Motor Vehicle Report

Learn what a motor vehicle report is, how it can be obtained, and who has access to it.

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Motor Vehicle Report

A motor vehicle report is an official record of your driving history.

What is a motor vehicle report or MVR?

When someone runs a MVR background check on you, they request a copy of your motor vehicle report from your state’s DMV or registry of motor vehicles. This report contains your driving history, including information such as:

  • Driver license number, expiration date, and status
  • Driver’s license class
  • Full name, date of birth, and social security number
  • Contact information, like your mailing address or phone number
  • Restrictions and suspensions
  • Traffic violations, car accidents, and vehicular crimes

In some states the MVR could include unpaid parking tickets or whether or not you’re paying child support. 

Why does your driving record matter? 

Insurance companies and potential employers will pull a copy of your driving record when you apply for a new policy or certain types of jobs. It’s important to know what’s on your driver record as it can have a major impact on everything from insurance rates to job prospects.

Employers could use your motor vehicle record to verify that the mailing address you supplied on an application matches the DMV records. 

Car insurance companies base the rates they charge on whether or not you’re a safe driver, which they can gauge in part from your driving record. If they see multiple speeding tickets, accidents, and other traffic violations they may not issue a policy, or you’ll pay higher rates. 

Can just anyone pull your motor vehicle record? 

No, that OKCupid match can’t order up your MVR to see if you’ve got any moving violations before your first date.  The Driver Privacy Protection Act or DPPA restricts who can pull a certified copy of your driving record. Under the DPPA, the only reasons someone can pull your driving record without your permission are:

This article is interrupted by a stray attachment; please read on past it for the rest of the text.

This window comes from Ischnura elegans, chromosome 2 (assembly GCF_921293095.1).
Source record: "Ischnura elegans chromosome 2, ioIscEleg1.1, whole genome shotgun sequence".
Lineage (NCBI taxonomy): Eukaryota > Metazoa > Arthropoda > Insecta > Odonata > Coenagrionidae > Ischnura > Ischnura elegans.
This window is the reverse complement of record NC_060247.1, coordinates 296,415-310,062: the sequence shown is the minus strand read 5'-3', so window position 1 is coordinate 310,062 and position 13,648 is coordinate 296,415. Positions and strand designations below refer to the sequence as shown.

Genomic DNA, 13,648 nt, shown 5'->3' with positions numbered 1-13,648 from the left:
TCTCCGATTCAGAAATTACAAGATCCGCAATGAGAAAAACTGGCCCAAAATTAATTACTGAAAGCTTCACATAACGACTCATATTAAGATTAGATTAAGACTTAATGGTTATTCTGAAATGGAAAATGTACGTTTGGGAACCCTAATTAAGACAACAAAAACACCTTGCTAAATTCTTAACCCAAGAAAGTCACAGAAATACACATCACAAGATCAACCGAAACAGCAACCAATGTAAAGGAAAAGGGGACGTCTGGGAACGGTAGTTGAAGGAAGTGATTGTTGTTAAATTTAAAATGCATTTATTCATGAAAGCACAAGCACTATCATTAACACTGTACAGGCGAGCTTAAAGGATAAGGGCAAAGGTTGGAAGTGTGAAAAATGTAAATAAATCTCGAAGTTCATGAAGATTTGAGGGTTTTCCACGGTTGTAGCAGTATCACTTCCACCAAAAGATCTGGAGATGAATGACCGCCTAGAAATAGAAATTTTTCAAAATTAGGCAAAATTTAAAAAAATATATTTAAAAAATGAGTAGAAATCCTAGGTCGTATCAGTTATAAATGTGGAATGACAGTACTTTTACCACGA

• Notices for a towed or impounded car
  • A legitimate government agency reason
  • A licensed investigator or security service needs it
  • A matter of auto safety, theft, product recalls, or emissions
  • Insurance reasons
  • Private toll transportations facilities
  • Non-profit motor vehicle market research and surveys

Otherwise, you have to sign a request form that identifies who is receiving the information and why they need it. Information about a record request must be kept for five years. 

Should you check your own motor vehicle report?

It’s not a bad idea for you to order a copy and check your record information periodically. If your insurance rates jumped suddenly and you can’t figure out why, law enforcement could have submitted inaccurate information or written down a driver license or license plates wrong. If you’ve got a common name (hey there, Matt Smith) it’s possible your records could be incorrect. 

In most states you can go online and get a digital copy. If you want to take things offline you can contact driver services and fill out a request form. Most DMVs won’t accept a credit card, so you may have to pay for your motor vehicle record with a money order. While you can have the copy of your MVR sent to a PO Box, it needs a valid mailing address attached to it. 

Once you get a copy of your driving record, review it for anything that looks odd. If you find something that looks fishy, contact driver services and work with them to get it sorted out. 

Please note: Lemonade articles and other editorial content are meant for educational purposes only, and should not be relied upon instead of professional legal, insurance or financial advice. The content of these educational articles does not alter the terms, conditions, exclusions, or limitations of policies issued by Lemonade, which differ according to your state of residence. While we regularly review previously published content to ensure it is accurate and up-to-date, there may be instances in which legal conditions or policy details have changed since publication. Any hypothetical examples used in Lemonade editorial content are purely expositional. Hypothetical examples do not alter or bind Lemonade to any application of your insurance policy to the particular facts and circumstances of any actual claim.